Qatar Airways in trouble over archaic rules for female flight attendants

Qater Airways is in trouble over the alleged set of archaic rules set for female flight attendants.

One of the world’s fastest growing airlines with a modern fleet, Qatar airlines has been rocked by reports revealing its shockingly archaic set of rules for female flight attendants.


Gulf carriers Etihad and Emirates were also blasted by the International Transport Workers Federation (ITF) for its “flagrant abuses of aviation workers” — but they named Qatar Airways as the worst.

The ITF exposed unbelievable rules in the contracts for female flight attendants at Qatar Airways including; Female flight attendants can only be hired if they are single, they must remain single for five years after starting work, If they want to get married they have to ask the airline’s permission and pregnancy is a breach of contract and can lead to firing

Nearly eighteen months since their initial report, the ITF says that the airline has made no progress in its treatment of women and has urged companies, including the Barcelona Football Club who have a lucrative sponsorship deal with Qatar Airways, to reconsider their relationship with the airline.


However, in a statement to the Washington Post yesterday, Qatar Airways says the contract claims are not true.

“Qatar Airways flight attendants do not have to be, or remain single,” Rossen Dimitrov, Qatar Airways Senior Vice President Customer Experience, said. “Many of our cabin crew are in fact married.”

The airline said its cabin crew do have to notify the airline of pregnancies, as mandated by Qatar’s civil aviation authority, “for health and safety reasons.” If employees cannot fly because of pregnancy, they are “assisted with finding suitable ground positions.”

Its chief executive, Akbar al-Baker, has previously defended its policies telling Reuters that the terms of employment are clearly stated.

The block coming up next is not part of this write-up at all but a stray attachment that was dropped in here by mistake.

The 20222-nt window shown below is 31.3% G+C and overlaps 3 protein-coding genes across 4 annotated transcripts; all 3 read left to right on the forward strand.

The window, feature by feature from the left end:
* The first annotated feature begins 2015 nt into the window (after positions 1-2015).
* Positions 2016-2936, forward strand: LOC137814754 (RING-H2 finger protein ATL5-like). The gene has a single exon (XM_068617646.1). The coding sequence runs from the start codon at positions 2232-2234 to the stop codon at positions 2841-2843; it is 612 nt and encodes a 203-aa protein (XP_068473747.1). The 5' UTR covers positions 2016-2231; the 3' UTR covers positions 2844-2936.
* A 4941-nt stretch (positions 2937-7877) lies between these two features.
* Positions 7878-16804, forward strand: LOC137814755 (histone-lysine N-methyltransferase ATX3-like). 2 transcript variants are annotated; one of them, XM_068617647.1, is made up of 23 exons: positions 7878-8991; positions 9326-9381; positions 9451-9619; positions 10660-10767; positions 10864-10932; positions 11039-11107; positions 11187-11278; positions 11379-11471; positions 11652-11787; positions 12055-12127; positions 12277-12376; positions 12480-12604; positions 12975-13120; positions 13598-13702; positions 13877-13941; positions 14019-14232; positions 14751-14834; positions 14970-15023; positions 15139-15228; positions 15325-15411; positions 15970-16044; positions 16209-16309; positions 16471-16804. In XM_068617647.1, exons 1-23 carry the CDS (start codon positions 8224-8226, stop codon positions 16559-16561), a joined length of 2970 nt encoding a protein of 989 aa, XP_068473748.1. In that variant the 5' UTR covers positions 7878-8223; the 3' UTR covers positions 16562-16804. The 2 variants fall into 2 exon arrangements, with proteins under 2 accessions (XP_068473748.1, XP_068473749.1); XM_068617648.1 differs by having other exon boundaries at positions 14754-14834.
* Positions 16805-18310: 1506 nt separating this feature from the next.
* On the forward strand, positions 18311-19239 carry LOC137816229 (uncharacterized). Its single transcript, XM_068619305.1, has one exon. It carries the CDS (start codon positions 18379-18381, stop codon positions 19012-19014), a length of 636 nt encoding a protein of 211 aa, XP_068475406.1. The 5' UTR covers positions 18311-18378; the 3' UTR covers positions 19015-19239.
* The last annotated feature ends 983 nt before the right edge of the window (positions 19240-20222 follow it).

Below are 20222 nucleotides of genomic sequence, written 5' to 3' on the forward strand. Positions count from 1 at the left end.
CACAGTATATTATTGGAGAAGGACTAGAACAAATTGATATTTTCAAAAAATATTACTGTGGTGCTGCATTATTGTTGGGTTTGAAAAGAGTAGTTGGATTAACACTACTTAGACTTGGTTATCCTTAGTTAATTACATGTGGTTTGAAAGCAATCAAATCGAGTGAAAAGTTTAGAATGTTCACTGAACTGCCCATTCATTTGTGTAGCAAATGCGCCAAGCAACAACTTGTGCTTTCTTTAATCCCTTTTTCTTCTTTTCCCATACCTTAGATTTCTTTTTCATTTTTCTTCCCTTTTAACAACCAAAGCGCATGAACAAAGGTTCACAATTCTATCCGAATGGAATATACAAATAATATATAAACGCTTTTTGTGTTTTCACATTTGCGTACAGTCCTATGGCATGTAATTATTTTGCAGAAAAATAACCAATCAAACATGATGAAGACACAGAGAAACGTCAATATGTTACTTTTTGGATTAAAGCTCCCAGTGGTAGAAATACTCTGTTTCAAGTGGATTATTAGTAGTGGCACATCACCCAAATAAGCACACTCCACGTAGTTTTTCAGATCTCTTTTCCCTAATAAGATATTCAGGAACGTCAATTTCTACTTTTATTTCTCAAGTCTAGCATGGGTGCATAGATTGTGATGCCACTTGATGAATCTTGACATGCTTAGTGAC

“If you come to seek employment with Qatar Airways we give you a document that these are the rules and regulations, if you as a mature individual accept those conditions, then you shouldn’t complain.”


The revelation of the contract stipulations has outraged many on social media who have labelled the rules “sexist”, “insane” and “outdated.”

The Doha based Qatar Airways is one of the three main Gulf carriers. It has had phenomenal growth over the past 20 years, moving from 90th biggest international carrier to the 10th. It serves over 140 destinations (including Melbourne and Perth), has 142 aircraft in the sky and another 340 on order.

To help service this rapidly expanding fleet Qatar has embarked on enormous recruitment drives from far flung places such as Papua New Guinea, Slovakia, South Africa, India and the Philippines.

Voted Airline of the Year 2011 and in 2012 in the prestigious Skytrax industry audit, Qatar Airways has so far won the confidence of the public however ITF believes the truth needs to be revealed.

“The treatment of workers at Qatar Airways goes further than cultural differences. They are the worst for women’s rights among airlines,” Gabriel Mocho, civil aviation secretary at the international grouping of transport unions, told Reuters.


“You can’t see that deep level of sexism anywhere now except at these airlines in the Gulf,” Mocho said.



Eyewitness? Submit your stories now via social or: